Celtic are a club with a rich tradition of footballing success, but whose recent years have been undercut by financial restraint. The SPFL Champions have been the great underdogs of European football in recent times, consistently achieving more than they realistically should and maintaining their lofty reputation.

But the future is bleak for the club. Scottish football continues to be dwarfed year on year by its near neighbours and without that financial support the hope of competing against the best in Europe fast becomes the stuff of fantasy.

It therefore seems apt that the man to push forward a solution is the same person that saved the club from bankruptcy 20 years ago this week. Fergus McCann, the Scottish-Canadian entrepreneur, revealed that his last remaining dream for the club he loves is to see them merge with England into a redesigned English Premier League. He warned fans that it is ‘impossible’ to attract the best players without escaping a Scottish league set-up with ‘too many small clubs’ to generate serious cash. The club generated a revenue of £75.8m last year on the back of their run to the Champions League knock-out stages, a figure that still only compares with the likes of Norwich and Fulham in the Premier League. Celtic can surely do a lot better, and with supporters clamouring for success this is surely an enticing option?

McCann thinks so; and he believes market forces will inevitably dictate the move for Celtic to cross the border and become part of the English League:

 “I think it could and should happen. It would triple the size of the club in financial terms, overnight.” 

Explaining the necessity behind Celtic finding a way to escape the confines of a small domestic market, McCann added:

‘”The EPL now dwarfs Scottish football financially and makes Celtic’s progress a daunting challenge. Nowadays, supporters want the best, and that is impossible in Scotland generally, with too many small clubs. This is obvious. It is a real achievement for Celtic to play in the Champions League group stage. In the last two years they represented the smallest country.”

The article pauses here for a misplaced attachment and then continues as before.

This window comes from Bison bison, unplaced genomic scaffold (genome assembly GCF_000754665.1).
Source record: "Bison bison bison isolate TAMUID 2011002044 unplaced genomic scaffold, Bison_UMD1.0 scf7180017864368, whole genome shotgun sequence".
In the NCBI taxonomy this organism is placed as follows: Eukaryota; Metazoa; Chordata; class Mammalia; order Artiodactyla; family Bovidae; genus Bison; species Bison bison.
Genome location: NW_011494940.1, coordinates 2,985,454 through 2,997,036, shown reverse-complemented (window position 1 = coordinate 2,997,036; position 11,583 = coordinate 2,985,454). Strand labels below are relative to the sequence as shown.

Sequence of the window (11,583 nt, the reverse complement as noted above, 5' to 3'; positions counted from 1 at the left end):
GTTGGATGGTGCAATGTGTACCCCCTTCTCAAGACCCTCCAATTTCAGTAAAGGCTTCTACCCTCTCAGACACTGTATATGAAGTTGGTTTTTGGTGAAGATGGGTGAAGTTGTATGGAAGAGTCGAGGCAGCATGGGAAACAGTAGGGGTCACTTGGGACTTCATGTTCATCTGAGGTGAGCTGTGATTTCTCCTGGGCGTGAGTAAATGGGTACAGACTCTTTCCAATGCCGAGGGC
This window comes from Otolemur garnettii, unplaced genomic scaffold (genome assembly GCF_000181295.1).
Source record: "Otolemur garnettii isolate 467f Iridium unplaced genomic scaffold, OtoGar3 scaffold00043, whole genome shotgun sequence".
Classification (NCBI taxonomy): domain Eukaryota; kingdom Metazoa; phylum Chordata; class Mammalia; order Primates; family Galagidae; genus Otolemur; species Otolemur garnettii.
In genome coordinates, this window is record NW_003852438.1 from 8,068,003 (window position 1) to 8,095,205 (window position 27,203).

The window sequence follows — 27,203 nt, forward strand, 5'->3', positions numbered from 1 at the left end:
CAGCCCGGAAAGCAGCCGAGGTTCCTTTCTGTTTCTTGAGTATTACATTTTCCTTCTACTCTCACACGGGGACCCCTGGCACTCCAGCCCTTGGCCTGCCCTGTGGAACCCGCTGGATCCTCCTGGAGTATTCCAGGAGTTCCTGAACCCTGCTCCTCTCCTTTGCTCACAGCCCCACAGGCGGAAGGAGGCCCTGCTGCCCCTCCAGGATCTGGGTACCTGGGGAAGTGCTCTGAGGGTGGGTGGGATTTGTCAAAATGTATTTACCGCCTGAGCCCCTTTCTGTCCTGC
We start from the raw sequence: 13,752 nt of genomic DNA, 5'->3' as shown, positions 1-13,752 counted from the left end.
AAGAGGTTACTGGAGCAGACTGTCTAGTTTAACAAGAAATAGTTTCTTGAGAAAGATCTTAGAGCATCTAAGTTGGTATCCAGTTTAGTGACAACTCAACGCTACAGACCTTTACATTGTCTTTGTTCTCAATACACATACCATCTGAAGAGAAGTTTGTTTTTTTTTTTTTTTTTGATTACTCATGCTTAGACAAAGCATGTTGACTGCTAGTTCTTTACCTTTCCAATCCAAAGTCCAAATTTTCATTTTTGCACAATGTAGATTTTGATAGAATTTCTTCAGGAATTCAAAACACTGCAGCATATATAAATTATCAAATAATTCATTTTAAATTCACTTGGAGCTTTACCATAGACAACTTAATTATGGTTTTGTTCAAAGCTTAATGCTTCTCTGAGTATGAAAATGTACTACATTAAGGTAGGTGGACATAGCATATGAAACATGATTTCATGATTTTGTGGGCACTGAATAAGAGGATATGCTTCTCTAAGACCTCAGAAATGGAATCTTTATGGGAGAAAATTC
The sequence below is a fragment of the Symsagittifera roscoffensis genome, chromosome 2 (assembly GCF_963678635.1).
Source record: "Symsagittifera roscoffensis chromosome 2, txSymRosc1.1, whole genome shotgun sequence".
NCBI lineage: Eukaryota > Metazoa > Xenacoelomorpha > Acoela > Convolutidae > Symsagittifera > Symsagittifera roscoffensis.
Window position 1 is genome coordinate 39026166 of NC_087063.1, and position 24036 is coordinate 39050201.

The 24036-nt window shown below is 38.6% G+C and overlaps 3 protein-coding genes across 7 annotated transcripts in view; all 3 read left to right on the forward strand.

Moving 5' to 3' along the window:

This will invariably be a notion that polarises opinion within the club, and one that is likely to be far from an easy decision when it comes down to it. Celtic wouldn’t lose their Scottish base but their relationship with the Scottish League is one that for many should cherished rather than abandoned.

McCann would see this as his ideal legacy; by pushing through the move he could guarantee a sustainable future for the club he adores.

Celtic are accused of lacking ambition, by selling their best players and bringing in cut-price also-rans there remains little hope for the club to continue its involvement in top-level European Football. For Lawwell though the situation is precarious, having to balance the books without the revenue streams of his continental rivals. It is worth remembering the fact that Celtic aren’t immune from the perils of financial collapse, and Lawwell’s prudence is what has been holding the club together of late. Selling the likes of Wanyama and Ledley without an adequate replacement may seem like an aberration, but for Celtic at the minute it is a necessary reality.

So how would McCann’s dream change all this?

To say that the move would treble Celtic’s revenue overnight isn’t an overstatement. Premier League prize money, TV deals and the potential for a new wealth of sponsors could transform Celtic’s fortunes and make them seriously competitive once again. This is without mentioning the power of Celtic as a brand, a club that has the international fan base to rival even the biggest Premier League clubs.

Whether the cost of success is too much to bear is another issue. Celtic’s heritage is built upon Scottish league football and for some a move would be almost inconceivable. The animosity falls both ways with English fans wary of the Scottish Champions moving across the border; it is fair to say the path forward will be a difficult one.

For Celtic though change is a must. The current trajectory is towards further decline and without drastic changes we are unlikely to see much of a change from the current worrying trend.

Will this be a case of having to swallow their  pride for Celtic?

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